I have managed to squirrel some time to write again (this semester was a trial by fire) and thus I will continue with my plan to explain the four most common aesthetic theories. For this post, we will look at Robin George Collingwood’s theory of expression of emotion.
In broad terms, the theory tells us that art is mostly expression, that is, viewer and artist come together to experience a mental state, or emotion. I make emphasis in the words “come together” because they highlight one of the most crucial aspects of Collingwood’s theory: shared experiences. This is important to Collingwood as he believed re-enactment, the act of being in the same place of mind and context as the subject of study, was necessary to properly understand both human history as well as art. Collingwood refers to art as:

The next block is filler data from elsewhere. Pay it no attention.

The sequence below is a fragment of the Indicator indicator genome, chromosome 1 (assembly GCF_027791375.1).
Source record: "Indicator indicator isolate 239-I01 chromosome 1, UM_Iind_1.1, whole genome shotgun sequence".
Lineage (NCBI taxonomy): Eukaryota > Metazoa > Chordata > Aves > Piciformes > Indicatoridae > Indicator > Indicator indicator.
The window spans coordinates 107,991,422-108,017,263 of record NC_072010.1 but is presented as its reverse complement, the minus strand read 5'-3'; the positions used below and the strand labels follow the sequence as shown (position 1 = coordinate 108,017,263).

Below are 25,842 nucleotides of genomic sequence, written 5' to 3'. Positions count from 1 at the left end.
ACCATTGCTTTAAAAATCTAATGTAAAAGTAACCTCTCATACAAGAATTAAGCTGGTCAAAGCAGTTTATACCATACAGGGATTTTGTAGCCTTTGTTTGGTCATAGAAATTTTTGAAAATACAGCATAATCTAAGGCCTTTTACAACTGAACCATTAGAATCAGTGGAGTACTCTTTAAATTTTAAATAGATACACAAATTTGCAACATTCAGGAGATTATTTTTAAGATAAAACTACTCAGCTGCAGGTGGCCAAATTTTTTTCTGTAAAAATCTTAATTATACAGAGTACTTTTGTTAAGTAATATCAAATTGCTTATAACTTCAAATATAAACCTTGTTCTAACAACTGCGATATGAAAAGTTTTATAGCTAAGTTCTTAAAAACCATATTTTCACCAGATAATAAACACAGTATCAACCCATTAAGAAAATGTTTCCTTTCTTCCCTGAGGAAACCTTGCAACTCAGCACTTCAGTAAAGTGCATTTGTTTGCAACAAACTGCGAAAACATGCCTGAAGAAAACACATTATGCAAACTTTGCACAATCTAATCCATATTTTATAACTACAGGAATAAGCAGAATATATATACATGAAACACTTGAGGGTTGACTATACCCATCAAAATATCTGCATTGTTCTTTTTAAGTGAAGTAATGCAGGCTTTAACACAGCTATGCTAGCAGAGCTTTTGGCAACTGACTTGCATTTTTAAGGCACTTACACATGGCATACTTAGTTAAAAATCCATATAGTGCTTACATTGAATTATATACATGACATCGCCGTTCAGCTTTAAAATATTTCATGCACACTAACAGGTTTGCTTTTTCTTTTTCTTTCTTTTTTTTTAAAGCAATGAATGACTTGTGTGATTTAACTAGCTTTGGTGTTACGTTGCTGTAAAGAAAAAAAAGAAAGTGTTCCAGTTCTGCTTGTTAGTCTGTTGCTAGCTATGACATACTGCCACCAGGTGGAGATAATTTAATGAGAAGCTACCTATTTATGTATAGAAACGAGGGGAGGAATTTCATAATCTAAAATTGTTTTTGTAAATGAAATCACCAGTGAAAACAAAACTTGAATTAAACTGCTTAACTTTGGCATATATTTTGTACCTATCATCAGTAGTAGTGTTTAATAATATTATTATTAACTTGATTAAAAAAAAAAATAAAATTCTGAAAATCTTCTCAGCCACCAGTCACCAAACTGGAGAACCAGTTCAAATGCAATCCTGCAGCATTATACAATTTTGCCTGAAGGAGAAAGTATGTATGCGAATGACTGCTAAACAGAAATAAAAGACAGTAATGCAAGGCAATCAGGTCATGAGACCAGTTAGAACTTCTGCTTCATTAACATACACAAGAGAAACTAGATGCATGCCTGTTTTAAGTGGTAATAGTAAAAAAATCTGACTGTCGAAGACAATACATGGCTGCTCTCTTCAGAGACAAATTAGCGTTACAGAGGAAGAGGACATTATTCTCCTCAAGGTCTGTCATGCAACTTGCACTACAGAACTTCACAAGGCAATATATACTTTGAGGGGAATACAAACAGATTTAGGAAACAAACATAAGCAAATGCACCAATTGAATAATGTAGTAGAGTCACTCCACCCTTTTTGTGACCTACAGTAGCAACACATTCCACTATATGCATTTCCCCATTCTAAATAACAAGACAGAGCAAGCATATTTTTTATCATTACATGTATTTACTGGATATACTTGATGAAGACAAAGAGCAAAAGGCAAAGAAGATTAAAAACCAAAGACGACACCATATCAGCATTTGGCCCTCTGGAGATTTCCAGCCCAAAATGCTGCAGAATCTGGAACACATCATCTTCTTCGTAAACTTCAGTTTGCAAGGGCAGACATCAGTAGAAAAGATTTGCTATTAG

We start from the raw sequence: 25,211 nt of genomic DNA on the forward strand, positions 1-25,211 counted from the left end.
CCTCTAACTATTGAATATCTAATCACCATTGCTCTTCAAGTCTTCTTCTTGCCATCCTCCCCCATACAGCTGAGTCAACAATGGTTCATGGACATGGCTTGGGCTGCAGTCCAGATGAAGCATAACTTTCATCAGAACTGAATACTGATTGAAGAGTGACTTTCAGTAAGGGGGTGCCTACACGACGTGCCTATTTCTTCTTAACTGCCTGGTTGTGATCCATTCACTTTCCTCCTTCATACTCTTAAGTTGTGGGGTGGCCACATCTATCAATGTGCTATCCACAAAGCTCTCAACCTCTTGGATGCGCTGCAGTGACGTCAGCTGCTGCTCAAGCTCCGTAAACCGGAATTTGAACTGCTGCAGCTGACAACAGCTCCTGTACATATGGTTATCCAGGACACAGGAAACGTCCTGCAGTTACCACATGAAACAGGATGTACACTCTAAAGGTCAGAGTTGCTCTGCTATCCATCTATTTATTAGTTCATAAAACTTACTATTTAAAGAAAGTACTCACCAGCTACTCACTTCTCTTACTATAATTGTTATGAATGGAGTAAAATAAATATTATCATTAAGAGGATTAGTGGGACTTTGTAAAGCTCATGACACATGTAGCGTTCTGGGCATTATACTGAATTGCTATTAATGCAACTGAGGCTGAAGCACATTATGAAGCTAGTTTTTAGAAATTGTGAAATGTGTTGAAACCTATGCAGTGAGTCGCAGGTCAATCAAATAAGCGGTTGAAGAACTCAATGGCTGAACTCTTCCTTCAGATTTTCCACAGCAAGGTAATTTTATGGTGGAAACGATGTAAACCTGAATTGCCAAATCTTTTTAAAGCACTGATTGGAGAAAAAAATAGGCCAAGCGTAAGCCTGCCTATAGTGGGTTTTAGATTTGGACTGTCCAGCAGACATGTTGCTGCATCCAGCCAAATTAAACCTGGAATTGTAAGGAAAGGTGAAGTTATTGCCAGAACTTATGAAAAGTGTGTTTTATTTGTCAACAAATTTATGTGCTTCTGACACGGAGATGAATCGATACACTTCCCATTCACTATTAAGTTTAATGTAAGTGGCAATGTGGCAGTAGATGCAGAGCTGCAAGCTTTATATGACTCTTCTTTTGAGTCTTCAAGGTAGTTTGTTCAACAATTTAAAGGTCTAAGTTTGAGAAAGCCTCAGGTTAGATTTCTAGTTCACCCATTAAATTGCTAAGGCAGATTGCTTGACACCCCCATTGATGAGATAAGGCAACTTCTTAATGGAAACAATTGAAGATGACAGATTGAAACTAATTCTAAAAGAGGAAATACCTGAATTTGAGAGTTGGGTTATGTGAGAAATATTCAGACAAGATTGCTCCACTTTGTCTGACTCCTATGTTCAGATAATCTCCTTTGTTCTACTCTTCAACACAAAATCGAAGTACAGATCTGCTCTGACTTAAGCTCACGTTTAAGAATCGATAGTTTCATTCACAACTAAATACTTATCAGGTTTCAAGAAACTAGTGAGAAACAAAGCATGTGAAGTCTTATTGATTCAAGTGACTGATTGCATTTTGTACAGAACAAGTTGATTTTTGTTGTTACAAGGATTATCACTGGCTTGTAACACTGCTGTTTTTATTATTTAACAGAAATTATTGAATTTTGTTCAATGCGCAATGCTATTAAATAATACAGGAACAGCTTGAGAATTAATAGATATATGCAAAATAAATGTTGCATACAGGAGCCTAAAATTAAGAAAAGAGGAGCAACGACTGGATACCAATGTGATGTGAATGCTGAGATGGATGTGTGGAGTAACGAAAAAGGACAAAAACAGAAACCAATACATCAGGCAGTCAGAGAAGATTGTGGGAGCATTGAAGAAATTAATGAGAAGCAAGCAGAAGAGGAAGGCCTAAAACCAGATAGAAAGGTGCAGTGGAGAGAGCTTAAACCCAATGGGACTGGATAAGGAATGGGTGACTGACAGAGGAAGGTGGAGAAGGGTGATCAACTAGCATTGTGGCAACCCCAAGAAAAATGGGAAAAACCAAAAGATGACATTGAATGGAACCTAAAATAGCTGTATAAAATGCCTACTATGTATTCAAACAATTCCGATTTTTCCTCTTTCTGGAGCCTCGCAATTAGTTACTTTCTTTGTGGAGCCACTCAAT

“the imaginative expression of emotion in a way that goes from a general imprecise feeling, to an expression that allows an understanding on part of the audience of the exact kind of feeling the artist feels”